Douglas Hyde changed the conversation about culture in Ireland. Where previously the decline of the Irish language was seen as inevitable and the Irish language was seen as a worthless barrier to progress, Hyde and the Gaelic League made people proud of Irish culture again, and sparked off a cultural renaissance in early 20th Century Ireland.
Hyde’s vision of Irishness was positive and inclusive, emphasising the richness and depth of indiginous Irish culture and advocating its embrace as the basis of a self-confident version of Irish nationality, rather than a narrow reflexive, negative version of Irish nationality which expressed itself often in terms of what it was opposed to.
One of the clearest expressions of his vision is to be found in The Necessity for De-Anglicising Ireland, a speech he delivered before the Irish National Literary Society in Dublin, 25 November 1892
“It has always been very curious to me how Irish sentiment sticks in this half-way house — how it continues to apparently hate the English, and at the same time continues to imitate them; how it continues to clamour for recognition as a distinct nationality, and at the same time throws away with both hands what would make it so…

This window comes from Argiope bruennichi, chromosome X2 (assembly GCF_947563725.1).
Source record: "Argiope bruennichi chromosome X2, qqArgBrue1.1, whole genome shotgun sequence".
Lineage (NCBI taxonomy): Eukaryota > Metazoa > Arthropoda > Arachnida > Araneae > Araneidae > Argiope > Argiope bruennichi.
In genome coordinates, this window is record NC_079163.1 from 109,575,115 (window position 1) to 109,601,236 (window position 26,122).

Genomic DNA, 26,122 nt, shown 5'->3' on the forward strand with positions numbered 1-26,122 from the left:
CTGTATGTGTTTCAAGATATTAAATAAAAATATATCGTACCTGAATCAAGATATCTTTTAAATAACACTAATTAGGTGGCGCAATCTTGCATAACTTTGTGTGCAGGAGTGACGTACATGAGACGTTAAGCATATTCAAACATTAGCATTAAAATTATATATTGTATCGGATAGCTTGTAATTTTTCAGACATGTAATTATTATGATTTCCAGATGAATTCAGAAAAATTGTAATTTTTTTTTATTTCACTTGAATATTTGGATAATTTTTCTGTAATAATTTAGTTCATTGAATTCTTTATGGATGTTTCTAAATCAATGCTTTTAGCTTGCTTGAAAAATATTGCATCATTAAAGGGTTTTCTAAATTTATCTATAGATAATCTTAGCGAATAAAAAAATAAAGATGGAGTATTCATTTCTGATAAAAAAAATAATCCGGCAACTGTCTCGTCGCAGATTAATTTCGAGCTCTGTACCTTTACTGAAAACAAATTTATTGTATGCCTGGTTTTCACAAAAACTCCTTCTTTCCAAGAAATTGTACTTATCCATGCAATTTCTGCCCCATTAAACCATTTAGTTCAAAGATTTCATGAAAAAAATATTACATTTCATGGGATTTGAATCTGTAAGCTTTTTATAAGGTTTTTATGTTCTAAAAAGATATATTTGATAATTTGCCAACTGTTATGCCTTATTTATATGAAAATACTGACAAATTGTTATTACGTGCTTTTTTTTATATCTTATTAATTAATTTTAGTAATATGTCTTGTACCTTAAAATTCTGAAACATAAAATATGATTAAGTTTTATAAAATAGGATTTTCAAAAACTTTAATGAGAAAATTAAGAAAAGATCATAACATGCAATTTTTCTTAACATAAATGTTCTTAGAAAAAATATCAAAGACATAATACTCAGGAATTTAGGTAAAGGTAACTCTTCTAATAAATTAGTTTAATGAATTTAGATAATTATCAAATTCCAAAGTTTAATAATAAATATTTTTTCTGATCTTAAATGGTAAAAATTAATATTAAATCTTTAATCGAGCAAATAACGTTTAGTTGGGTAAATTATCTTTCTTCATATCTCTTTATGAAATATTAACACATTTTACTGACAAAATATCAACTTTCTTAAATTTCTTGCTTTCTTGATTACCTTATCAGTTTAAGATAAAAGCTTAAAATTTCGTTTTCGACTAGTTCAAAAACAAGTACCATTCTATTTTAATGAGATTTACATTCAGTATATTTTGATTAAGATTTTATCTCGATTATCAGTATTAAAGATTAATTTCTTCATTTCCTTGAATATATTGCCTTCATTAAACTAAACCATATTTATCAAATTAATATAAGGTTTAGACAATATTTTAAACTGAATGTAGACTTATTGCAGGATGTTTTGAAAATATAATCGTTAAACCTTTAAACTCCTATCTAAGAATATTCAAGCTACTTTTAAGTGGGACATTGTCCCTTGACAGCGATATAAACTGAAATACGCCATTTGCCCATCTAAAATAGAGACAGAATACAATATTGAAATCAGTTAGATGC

I would earnestly appeal to every one, whether Unionist or Nationalist, who wishes to see the Irish nation produce its best — surely whatever our politics are we all wish that — to set his face against this constant running to England for our books, literature, music, games, fashions, and ideas. I appeal to every one whatever his politics — for this is no political matter — to do his best to help the Irish race to develop in future upon Irish lines, even at the risk of encouraging national aspirations, because upon Irish lines alone can the Irish race once more become what it was of yore — one of the most original, artistic, literary, and charming peoples of Europe.”
This is the vision of the Douglas Hyde Foundation